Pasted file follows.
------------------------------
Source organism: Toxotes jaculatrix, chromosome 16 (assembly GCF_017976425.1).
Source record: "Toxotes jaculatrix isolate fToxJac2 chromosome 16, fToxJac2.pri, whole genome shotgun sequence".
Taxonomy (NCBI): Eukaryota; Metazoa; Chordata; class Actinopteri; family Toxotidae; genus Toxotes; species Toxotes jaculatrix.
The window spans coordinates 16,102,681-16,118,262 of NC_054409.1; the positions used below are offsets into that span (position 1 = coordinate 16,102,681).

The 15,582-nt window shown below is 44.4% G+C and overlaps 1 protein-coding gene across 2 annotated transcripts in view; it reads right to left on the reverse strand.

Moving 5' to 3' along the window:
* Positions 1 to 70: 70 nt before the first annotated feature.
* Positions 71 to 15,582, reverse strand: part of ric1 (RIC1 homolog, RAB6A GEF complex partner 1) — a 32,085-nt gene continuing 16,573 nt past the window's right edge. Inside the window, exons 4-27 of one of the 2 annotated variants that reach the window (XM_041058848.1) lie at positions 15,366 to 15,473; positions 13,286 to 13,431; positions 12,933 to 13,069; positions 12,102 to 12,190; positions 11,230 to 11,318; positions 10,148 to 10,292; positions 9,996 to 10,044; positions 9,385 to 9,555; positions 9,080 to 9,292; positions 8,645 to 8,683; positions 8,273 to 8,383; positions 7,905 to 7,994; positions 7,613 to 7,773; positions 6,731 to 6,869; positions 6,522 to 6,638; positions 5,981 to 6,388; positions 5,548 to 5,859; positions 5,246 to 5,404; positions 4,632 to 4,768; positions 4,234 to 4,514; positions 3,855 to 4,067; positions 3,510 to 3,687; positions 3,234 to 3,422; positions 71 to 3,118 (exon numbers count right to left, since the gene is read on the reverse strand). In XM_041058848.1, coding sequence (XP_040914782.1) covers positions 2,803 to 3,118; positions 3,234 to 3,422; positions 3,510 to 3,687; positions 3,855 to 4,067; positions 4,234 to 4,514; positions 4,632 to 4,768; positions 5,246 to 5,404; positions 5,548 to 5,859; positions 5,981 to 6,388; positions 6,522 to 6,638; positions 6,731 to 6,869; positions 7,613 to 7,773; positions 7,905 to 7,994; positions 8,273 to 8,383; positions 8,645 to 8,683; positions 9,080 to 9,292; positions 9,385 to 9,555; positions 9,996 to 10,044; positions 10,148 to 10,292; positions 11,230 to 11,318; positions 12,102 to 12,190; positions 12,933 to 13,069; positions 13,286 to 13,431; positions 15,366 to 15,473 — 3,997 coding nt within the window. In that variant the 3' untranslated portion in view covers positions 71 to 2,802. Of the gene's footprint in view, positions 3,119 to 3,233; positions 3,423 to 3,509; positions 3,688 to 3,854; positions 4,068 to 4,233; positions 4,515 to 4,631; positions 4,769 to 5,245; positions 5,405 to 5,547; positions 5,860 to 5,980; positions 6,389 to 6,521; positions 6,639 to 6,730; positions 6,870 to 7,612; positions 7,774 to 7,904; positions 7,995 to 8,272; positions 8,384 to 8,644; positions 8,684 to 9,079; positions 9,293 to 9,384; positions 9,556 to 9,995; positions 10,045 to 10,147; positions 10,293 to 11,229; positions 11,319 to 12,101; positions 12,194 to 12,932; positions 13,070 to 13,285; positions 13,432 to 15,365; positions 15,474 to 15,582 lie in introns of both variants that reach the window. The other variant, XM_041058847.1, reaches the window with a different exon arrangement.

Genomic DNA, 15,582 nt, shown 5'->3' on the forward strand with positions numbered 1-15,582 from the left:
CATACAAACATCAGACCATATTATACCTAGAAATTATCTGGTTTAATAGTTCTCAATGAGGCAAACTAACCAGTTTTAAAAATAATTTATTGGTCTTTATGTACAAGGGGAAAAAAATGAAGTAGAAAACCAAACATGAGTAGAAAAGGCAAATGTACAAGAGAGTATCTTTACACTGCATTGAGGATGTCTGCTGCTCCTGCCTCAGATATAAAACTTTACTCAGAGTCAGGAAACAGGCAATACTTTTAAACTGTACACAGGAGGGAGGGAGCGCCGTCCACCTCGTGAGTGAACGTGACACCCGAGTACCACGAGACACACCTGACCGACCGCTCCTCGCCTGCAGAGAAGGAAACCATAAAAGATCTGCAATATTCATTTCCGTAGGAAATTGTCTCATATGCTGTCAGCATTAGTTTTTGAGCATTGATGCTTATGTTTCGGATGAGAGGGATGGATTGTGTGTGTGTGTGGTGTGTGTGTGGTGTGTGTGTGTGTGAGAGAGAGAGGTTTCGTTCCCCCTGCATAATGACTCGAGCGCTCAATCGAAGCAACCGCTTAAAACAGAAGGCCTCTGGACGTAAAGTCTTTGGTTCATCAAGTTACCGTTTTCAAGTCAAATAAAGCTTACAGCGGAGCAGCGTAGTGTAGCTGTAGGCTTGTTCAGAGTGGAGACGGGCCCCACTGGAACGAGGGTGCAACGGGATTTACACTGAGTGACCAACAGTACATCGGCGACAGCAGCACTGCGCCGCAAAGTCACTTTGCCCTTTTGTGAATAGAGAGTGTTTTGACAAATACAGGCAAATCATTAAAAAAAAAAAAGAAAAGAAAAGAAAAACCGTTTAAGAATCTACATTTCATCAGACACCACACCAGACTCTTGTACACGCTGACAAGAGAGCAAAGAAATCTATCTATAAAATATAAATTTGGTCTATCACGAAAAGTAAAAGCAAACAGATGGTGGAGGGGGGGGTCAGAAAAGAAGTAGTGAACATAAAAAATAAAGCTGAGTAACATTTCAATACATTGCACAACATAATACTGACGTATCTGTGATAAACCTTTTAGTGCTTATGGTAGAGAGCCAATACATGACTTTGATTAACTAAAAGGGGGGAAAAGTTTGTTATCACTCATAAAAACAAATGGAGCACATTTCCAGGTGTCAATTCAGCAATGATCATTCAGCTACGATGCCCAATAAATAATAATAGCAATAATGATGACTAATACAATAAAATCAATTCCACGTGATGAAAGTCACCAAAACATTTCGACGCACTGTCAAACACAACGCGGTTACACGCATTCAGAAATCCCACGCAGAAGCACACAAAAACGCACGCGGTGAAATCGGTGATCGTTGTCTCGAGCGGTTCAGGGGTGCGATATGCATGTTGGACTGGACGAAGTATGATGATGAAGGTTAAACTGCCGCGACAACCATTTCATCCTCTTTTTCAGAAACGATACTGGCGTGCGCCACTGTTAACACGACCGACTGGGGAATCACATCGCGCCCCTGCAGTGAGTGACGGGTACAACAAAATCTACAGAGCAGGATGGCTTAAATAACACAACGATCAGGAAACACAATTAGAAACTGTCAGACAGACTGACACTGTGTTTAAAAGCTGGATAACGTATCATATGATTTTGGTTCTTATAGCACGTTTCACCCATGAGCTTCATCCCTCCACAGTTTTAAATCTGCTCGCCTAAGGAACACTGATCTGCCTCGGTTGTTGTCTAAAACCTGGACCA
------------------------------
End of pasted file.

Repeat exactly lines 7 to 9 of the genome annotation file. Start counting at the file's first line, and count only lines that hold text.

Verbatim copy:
* Positions 1 to 70: 70 nt before the first annotated feature.
* Positions 71 to 15,582, reverse strand: part of ric1 (RIC1 homolog, RAB6A GEF complex partner 1) — a 32,085-nt gene continuing 16,573 nt past the window's right edge. Inside the window, exons 4-27 of one of the 2 annotated variants that reach the window (XM_041058848.1) lie at positions 15,366 to 15,473; positions 13,286 to 13,431; positions 12,933 to 13,069; positions 12,102 to 12,190; positions 11,230 to 11,318; positions 10,148 to 10,292; positions 9,996 to 10,044; positions 9,385 to 9,555; positions 9,080 to 9,292; positions 8,645 to 8,683; positions 8,273 to 8,383; positions 7,905 to 7,994; positions 7,613 to 7,773; positions 6,731 to 6,869; positions 6,522 to 6,638; positions 5,981 to 6,388; positions 5,548 to 5,859; positions 5,246 to 5,404; positions 4,632 to 4,768; positions 4,234 to 4,514; positions 3,855 to 4,067; positions 3,510 to 3,687; positions 3,234 to 3,422; positions 71 to 3,118 (exon numbers count right to left, since the gene is read on the reverse strand). In XM_041058848.1, coding sequence (XP_040914782.1) covers positions 2,803 to 3,118; positions 3,234 to 3,422; positions 3,510 to 3,687; positions 3,855 to 4,067; positions 4,234 to 4,514; positions 4,632 to 4,768; positions 5,246 to 5,404; positions 5,548 to 5,859; positions 5,981 to 6,388; positions 6,522 to 6,638; positions 6,731 to 6,869; positions 7,613 to 7,773; positions 7,905 to 7,994; positions 8,273 to 8,383; positions 8,645 to 8,683; positions 9,080 to 9,292; positions 9,385 to 9,555; positions 9,996 to 10,044; positions 10,148 to 10,292; positions 11,230 to 11,318; positions 12,102 to 12,190; positions 12,933 to 13,069; positions 13,286 to 13,431; positions 15,366 to 15,473 — 3,997 coding nt within the window. In that variant the 3' untranslated portion in view covers positions 71 to 2,802. Of the gene's footprint in view, positions 3,119 to 3,233; positions 3,423 to 3,509; positions 3,688 to 3,854; positions 4,068 to 4,233; positions 4,515 to 4,631; positions 4,769 to 5,245; positions 5,405 to 5,547; positions 5,860 to 5,980; positions 6,389 to 6,521; positions 6,639 to 6,730; positions 6,870 to 7,612; positions 7,774 to 7,904; positions 7,995 to 8,272; positions 8,384 to 8,644; positions 8,684 to 9,079; positions 9,293 to 9,384; positions 9,556 to 9,995; positions 10,045 to 10,147; positions 10,293 to 11,229; positions 11,319 to 12,101; positions 12,194 to 12,932; positions 13,070 to 13,285; positions 13,432 to 15,365; positions 15,474 to 15,582 lie in introns of both variants that reach the window. The other variant, XM_041058847.1, reaches the window with a different exon arrangement.

Genomic DNA, 15,582 nt, shown 5'->3' on the forward strand with positions numbered 1-15,582 from the left: